2014 Henri Bourgeois La Côte des Mont Damnés Sancerre

SKU #1246102 93 points Wine Enthusiast

 The steep slopes of the Monts Damnés are some of the best known in Sancerre. From grapes grown on this almost vertiginous slope, this wine is concentrated from the low yields and wonderfully juicy, fresh fruits. Apple and spiced pear flavors are totally freshened by the bright, crisp acidity. Drink from 2017.  (5/2016)

92 points Wine Spectator

 Steely and pure, with a flinty edge that provides mouthwatering cut. Sel gris, lime and thyme notes fill in the background. A chiseled Sauvignon Blanc. Drink now through 2018. 1,800 cases made. –JM  (5/2016)

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Price: $29.99

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By: Diana Turk | K&L Staff Member | Review Date: 9/23/2016 | Send Email
Gorgeously tropical on the nose, the 2014 La Côte des Mont Damnés Sancerre feels indulgent at first, but its fruitiness quickly gives way to brighter lemon and nectarine notes, with electric acid and salinity. Finishes super dry but long, with a coating, almost oily mouthfeel. Steely enough to be great with food now, this should age beautifully as well.

By: Olivia Ragni | K&L Staff Member | Review Date: 9/23/2016 | Send Email
From my first sip, all I could imagine doing is drinking this wine with oysters. Aromas of salt water, crushed stones and a hit of tropical fruit pop from the glass. Flavors of lemon zest, white nectarine and chalk accompany this wines incredibly high acid, slightly oily texture and completely dry, long limestone finish. This will drink lovely now with things like raw seafood but you could cellar a bottle for a few years to watch the tension in the wine drop a bit and develop into something truly incredible.

By: Mahon McGrath | K&L Staff Member | Review Date: 9/16/2016 | Send Email
This is an invigorating glass of Sancerre! While it shows the minerality you'd expect, it is but one dimension here. Fresh herb, gooseberry, green apple, and citrus are all very much in evidence, along with a saline quality that, in concert with the wine's strong acidity, really contributes to a truly mouthwatering finish. Cut, pure, and focused, this shows the precise side of the region.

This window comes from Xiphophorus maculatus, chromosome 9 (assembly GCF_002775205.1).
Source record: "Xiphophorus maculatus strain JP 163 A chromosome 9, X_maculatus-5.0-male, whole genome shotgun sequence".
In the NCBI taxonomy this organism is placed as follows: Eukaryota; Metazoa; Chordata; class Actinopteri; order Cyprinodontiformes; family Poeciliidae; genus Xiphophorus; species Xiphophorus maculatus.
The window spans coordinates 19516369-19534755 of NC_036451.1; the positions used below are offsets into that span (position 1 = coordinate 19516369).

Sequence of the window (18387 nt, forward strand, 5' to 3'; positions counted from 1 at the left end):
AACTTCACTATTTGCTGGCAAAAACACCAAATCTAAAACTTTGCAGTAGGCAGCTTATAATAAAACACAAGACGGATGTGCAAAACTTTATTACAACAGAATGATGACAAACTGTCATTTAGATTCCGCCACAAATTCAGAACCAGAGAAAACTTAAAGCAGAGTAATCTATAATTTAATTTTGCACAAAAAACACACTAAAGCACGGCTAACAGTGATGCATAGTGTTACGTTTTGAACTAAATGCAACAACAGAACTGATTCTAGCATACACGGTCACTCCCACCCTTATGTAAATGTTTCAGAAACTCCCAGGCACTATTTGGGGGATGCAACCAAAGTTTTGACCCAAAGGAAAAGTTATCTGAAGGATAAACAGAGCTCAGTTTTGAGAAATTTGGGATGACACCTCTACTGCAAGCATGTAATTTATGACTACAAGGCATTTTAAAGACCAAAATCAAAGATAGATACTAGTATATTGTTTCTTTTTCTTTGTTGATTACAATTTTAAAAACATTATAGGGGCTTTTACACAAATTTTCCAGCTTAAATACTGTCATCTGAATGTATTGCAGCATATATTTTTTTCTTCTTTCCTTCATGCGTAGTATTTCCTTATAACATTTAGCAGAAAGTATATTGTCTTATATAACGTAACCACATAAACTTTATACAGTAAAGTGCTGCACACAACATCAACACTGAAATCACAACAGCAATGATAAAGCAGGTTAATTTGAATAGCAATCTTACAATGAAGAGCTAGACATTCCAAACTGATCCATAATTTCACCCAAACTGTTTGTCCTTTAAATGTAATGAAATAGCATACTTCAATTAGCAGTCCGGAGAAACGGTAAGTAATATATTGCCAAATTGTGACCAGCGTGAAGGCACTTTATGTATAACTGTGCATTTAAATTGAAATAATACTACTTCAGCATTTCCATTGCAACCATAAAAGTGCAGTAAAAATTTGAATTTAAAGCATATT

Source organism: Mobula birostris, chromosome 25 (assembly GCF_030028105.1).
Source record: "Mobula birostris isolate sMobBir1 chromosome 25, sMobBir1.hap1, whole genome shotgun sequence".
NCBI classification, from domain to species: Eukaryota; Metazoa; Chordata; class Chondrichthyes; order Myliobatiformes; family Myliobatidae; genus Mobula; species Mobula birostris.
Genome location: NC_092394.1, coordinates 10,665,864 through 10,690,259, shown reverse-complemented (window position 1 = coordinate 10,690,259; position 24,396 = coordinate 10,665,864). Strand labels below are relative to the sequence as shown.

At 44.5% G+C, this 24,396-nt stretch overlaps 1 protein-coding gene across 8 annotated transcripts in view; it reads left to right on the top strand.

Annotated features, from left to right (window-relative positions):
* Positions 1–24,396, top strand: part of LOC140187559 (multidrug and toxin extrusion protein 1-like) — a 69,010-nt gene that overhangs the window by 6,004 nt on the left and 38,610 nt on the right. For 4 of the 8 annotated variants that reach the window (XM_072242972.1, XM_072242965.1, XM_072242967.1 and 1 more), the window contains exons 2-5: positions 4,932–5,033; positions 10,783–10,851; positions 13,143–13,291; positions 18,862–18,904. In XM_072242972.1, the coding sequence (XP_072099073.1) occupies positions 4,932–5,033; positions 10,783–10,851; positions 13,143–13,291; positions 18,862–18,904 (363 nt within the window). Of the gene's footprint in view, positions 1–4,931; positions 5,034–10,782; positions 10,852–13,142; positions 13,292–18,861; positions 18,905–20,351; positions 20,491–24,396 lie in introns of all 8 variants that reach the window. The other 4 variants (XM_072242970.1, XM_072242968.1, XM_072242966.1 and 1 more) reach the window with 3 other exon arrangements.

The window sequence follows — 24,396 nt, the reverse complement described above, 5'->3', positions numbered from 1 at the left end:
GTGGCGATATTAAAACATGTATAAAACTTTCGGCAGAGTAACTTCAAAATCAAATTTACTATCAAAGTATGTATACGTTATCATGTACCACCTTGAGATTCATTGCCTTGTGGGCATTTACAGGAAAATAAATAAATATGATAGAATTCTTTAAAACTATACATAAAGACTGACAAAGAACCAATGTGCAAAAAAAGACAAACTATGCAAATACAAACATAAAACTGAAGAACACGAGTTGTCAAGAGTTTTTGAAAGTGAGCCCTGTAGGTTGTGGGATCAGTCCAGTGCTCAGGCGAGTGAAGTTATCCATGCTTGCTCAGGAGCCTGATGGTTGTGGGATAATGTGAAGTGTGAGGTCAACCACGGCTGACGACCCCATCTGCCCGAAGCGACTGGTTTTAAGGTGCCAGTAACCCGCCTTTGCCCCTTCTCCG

Additional Information:


Sauvignon Blanc

- One of the best known "international" varieties originally cultivated in France and considered the parent of, with Cabernet Franc, Cabernet Sauvignon. Sauvignon's wonderfully distinctive aromatics generate some of wine's most colorful descriptors, among them "cat pee," herbaceous, grassy, citrusy the world over. In France, the apex of Sauvignon Blanc production is the Loire Valley, in the appellations of Sancerre and Pouilly-Fumé, where the terroir expresses itself most beautifully through the grape. Sauvignon Blanc is also the leading white grape varietal in Bordeaux, where it is paired with the fatter, richer Sémillon to varying degrees. Relatively easy to cultivate, though more suited to cool climates, Sauvignon Blanc has made inroads in Europe outside of France, especially in Northeastern Italy's Friuli and Alto Adige, but also on the Slovenian border. These lovely wines are often overshadowed by Sauvignon Blanc's achievements in the New World, namely New Zealand, South Africa and California. New Zealand's Sauvignon Blancs, more conspicuously fruity than most French examples, landed the small island nation on the world wine map in the late-1980s and 1990s. South African Sauvignons are one of the most successful international varieties produced in that country and are often quite elegant and affordable. In California, Robert Mondavi managed to, almost single-handedly, created a market for Sauvignon Blanc by renaming his oak-fermented version Fumé Blanc. While some wineries still use the name, California Sauvignon Blanc has secured its place in the California wine pantheon, particularly those from the Napa Valley. Washington State, Chile and Argentina also have considerable plantings of the grape.


- When it comes to wine, France stands alone. No other country can beat it in terms of quality and diversity. And while many of its Region, Bordeaux, Burgundy and Champagne most obviously, produce wine as rare, as sought-after and nearly as expensive as gold, there are just as many obscurities and values to be had from little known appellations throughout the country. To learn everything there is to know about French wine would take a lifetime. To understand and appreciate French wine, one only has to begin tasting them. Click for a list of bestselling items from all of France.


- Of all of the French wine producing regions, the Loire might produces the greatest variety of wines. They range from still to sparkling, very dry and acidic to hearty sweet, and clear in color to a deep purple. The diversity of wine produced in this region is due in part to its dynamic climate, which ranges from Continental to Mediterranean. This region is best known for Sauvignon blanc, Chenin blanc and Cabernet Franc. The most famous areas in the Loire Valley may be Sancerre and Vouvray.